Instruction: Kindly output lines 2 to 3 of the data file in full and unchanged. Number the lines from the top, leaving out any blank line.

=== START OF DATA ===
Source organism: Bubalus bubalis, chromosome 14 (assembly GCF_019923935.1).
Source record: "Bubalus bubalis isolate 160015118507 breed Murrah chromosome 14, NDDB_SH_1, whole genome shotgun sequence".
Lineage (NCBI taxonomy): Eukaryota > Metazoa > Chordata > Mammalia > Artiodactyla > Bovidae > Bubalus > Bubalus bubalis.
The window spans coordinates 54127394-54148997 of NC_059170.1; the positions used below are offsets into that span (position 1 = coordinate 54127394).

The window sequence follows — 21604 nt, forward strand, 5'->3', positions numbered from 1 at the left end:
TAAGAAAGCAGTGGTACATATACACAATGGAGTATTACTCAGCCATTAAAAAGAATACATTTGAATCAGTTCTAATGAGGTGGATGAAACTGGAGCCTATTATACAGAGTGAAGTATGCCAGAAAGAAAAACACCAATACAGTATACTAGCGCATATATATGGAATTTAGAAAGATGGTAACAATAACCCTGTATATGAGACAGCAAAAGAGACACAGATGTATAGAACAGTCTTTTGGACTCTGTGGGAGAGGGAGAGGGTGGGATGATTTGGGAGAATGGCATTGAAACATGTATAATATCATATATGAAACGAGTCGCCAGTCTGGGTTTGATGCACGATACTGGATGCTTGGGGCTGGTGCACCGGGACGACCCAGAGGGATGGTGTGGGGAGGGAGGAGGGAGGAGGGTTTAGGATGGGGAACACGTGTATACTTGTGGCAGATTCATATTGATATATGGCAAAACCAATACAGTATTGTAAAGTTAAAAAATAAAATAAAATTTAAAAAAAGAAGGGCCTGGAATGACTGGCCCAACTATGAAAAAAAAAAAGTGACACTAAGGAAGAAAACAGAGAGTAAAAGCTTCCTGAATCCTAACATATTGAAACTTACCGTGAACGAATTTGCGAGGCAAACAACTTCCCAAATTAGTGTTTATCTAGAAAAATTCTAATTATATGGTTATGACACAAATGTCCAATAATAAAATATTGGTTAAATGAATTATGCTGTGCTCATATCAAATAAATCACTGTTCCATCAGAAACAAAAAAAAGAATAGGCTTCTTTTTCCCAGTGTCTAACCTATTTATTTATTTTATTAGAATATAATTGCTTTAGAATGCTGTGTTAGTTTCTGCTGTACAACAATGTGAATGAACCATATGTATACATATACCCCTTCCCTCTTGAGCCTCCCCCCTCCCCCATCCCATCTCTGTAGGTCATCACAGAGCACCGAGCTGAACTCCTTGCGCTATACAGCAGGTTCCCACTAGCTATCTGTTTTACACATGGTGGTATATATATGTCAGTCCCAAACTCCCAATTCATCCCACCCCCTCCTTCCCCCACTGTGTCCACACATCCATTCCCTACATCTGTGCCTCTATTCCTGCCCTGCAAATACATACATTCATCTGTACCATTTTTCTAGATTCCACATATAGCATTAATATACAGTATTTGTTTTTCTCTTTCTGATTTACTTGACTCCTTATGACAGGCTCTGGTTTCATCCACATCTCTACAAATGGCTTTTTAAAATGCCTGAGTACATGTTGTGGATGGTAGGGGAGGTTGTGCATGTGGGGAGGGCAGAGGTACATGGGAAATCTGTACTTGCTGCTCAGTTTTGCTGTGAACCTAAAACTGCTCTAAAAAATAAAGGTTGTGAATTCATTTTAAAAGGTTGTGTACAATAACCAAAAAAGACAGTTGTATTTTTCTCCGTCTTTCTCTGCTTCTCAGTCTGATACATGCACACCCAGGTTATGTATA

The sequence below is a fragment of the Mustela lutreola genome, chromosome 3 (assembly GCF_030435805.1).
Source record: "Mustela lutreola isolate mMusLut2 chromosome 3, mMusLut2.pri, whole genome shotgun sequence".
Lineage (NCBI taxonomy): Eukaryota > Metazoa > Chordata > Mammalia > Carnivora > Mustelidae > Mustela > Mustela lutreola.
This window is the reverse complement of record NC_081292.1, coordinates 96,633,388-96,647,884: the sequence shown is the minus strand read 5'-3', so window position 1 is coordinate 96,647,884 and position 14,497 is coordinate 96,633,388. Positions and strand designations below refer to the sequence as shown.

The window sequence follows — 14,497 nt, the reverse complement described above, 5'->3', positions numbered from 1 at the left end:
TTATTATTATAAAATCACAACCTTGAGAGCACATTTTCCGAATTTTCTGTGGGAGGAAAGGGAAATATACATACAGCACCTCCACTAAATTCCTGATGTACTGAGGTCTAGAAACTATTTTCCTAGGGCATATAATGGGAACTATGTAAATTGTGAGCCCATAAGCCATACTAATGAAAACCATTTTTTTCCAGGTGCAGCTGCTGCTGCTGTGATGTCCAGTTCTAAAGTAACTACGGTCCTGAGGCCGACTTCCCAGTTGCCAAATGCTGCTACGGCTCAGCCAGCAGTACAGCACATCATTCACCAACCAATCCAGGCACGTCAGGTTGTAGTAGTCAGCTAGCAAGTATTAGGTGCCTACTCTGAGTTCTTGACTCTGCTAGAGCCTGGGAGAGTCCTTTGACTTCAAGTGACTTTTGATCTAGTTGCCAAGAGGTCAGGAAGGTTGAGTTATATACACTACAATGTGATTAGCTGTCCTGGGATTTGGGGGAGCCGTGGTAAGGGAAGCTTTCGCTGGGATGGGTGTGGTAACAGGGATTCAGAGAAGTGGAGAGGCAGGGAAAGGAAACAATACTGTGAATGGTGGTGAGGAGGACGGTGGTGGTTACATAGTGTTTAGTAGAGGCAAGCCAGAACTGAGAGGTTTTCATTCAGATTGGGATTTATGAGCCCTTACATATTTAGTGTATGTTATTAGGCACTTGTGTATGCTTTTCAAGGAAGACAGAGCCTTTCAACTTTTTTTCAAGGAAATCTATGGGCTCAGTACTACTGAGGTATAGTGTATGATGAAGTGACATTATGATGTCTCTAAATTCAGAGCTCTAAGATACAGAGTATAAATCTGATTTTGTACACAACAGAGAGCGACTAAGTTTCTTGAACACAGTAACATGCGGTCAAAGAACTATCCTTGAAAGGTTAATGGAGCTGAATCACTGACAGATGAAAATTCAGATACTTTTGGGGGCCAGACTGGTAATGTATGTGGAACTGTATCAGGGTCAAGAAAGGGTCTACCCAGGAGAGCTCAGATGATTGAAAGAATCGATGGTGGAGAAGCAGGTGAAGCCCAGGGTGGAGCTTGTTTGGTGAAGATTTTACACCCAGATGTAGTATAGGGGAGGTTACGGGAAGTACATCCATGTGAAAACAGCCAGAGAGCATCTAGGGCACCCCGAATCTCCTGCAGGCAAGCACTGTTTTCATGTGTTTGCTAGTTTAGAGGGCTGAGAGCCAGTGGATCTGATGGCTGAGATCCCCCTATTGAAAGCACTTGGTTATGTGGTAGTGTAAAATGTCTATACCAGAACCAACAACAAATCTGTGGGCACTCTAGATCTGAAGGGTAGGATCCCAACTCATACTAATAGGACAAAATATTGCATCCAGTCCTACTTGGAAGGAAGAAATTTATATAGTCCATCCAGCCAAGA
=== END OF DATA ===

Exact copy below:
Source record: "Bubalus bubalis isolate 160015118507 breed Murrah chromosome 14, NDDB_SH_1, whole genome shotgun sequence".
Lineage (NCBI taxonomy): Eukaryota > Metazoa > Chordata > Mammalia > Artiodactyla > Bovidae > Bubalus > Bubalus bubalis.